Dow industrials off 17 for a 4-day loss of 102 points


September 22, 1994|By JULIUS WESTHEIMER

Raising its four-day loss to 102 points, the Dow Jones industrial average fell 17.49 points yesterday and closed at 3,851.60. Interest rate fears weighed heavily on stocks, especially in view of the Federal Reserve's Open Market Committee meeting next week. But Nomura Securities' Carmine Gregoli said on CNBC-TV after yesterday's close, "Third-quarter earnings will come in very strong; I still predict Dow Jones 4,500 by mid-1995."

FASTEN SEAT BELT: "New highs in bond yields as the economy barrels ahead. Dollar under pressure as higher U.S. interest rates fail to offset effects of a worsening external deficit and rising rates abroad. And the stock market nears its all-time high. That scenario played out in late summer and fall of 1987, just before the 508-point crash, but it seems as if it occurred only yesterday. Reason? All these factors came together again last week. Sounds like another October Classic, but this year it won't be the World Series." (Randall Forsyth, in a Barron's article Sept. 19, "Deja Vu All Over Again: The Latest Market Scenario Mirrors the Late Summer of 1987") The issue is on newsstands this week.

NOW CHEER UP: "After a six-month snooze, the most explosive U.S. performers -- stocks of small companies -- are suddenly stirring again. The Russell 2000 index of small stocks bounced 7 percent since June, capped by a 3 percent spurt in the last two weeks of August. Better yet, analysts see this summer's rebound as a mere warm-up for the second leg of a powerful small-stock rally that could allow the small fry to gain an additional 70 percent over the next several years." (Money, October, in an article, "Eight Small Stocks For Big Gains")

The above article lists these small-stock favorites: Atmel, Franklin Quest, Genesis Health Ventures, FIserv (pronounced fie-serve), Quantum Health Resources, Systems Software Associates, Watson Pharmaceuticals and Watts Industries.

BUSINESS BEAT: "In a Harvard study, people who ate turkey were able to concentrate and perform business tasks nearly twice as well as those who consumed food that was almost pure carbohydrate, namely sugar, sherbet, starches, and cellulose. And if you're at a business luncheon, it's a mistake to fill up on rolls while waiting for your main course." (Men's Health, October) . . . "Did you know that smokers work one month less a year than nonsmokers because of smoke-breaks? The average smoker takes four 10-minute breaks a day, adding up to one month less work annually." (Society for Human Resource Management)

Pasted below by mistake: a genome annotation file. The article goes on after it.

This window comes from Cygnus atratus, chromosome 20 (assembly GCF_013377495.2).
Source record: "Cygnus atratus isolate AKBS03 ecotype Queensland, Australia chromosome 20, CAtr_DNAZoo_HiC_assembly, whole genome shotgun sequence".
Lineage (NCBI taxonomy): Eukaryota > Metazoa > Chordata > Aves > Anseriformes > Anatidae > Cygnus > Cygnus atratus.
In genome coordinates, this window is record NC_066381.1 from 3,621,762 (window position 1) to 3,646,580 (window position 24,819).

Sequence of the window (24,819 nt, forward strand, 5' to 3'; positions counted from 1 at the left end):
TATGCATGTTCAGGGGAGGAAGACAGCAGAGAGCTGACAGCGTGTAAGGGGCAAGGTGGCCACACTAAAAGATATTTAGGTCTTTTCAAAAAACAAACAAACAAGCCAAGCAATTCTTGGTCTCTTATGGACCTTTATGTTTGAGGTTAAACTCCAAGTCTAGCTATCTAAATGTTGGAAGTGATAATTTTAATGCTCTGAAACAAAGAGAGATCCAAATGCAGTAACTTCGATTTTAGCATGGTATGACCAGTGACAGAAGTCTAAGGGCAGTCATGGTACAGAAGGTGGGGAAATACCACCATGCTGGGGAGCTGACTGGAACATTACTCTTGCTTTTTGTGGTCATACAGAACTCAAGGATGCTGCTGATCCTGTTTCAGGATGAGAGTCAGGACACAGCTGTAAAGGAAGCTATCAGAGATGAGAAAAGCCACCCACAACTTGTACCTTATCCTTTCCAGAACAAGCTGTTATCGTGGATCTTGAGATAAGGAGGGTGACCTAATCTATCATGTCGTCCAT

DOW 5 UPDATED: In response to many of your requests, here is the latest "Dow 5" list of stocks, namely, the five lowest-priced of the 10 highest-yielding issues of the Dow Jones industrial average: Chevron, Du Pont, Merck, Sears, Roebuck and Woolworth. Beginning 20 years ago, a $10,000 investment in the "Dow 5" -- rearranged each year if necessary to fit the strategy -- grew to $583,500, an annual 21.2 percent compound growth rate. And, better yet, you never add money to your original investment. As one local broker put it, "These are all high-quality companies with severe problems."

LOCAL ADVICE: David Solomon, editor of Nutz and Boltz, published in Butler, writes, "When buying a new car, your first offer should be the dealer cost. Fair markup for cars costing up to $15,000 is between $300 and $500, for more expensive cars between $500 and $2,000.

To find out dealer cost, dial Intellechoice (1-800-227-2665), the only car-pricing service that includes real-world repair record data instead of reader-survey repair data. Price $14.95 for a report on a single model, including costs of optional features. Add $19.95 for a comparison report of two models that interest you."

TAX-DEFERRED GROWTH: "Variable life insurance is now the hottest-selling insurance product. Part of the premium buys an insurance benefit while the rest is put in investment funds that the insurer projects may earn as much 12 percent annually -- with gains tax-deferred until withdrawn. Catch: Administrative JTC costs are higher than on other types of life insurance." (Glenn Daily, author, "Life Insurance Sense and Nonsense," $10)

SPEAK LOW: "Learn to talk to the IRS without saying anything. Many times, the agent examining your tax return knows very little about you. For instance, he/she does not know if you take expensive vacations, send your children to a costly college, etc. Discussions between a taxpayer and the IRS should be avoided, and that's why it's wise to retain an accountant or attorney to represent you.

"But, if you find yourself face-to-face with a revenue agent, talk about his/her lifestyle, not yours." (Tax Hotline, September)

BALTIMORE & BEYOND: Black & Decker and USF&G appear on Legg Mason's September "Recommended List" . . . Oops! In Tuesday's Ticker, when I mentioned my TV "Tip-of-The-Day" time (6:15 a.m.), I inadvertently forgot to say that it's on WBAL-TV (Channel 11) . . . On Wednesday, Oct. 5, Leonard Quill, chairman, and Ted Cecala, chief financial officer of Wilmington Trust Co., will address the Baltimore Security Analysts Society at noon in the Hyatt Regency Inner Harbor Hotel . . . "Travel Tip: When flying this winter, try to route yourself through good-weather hubs like Dallas-Fort Worth, Houston or Las Vegas rather than through airports with weather problems -- Chicago, Denver, New York, Detroit, Boston, etc." (Consumer Reports Travel Letter)

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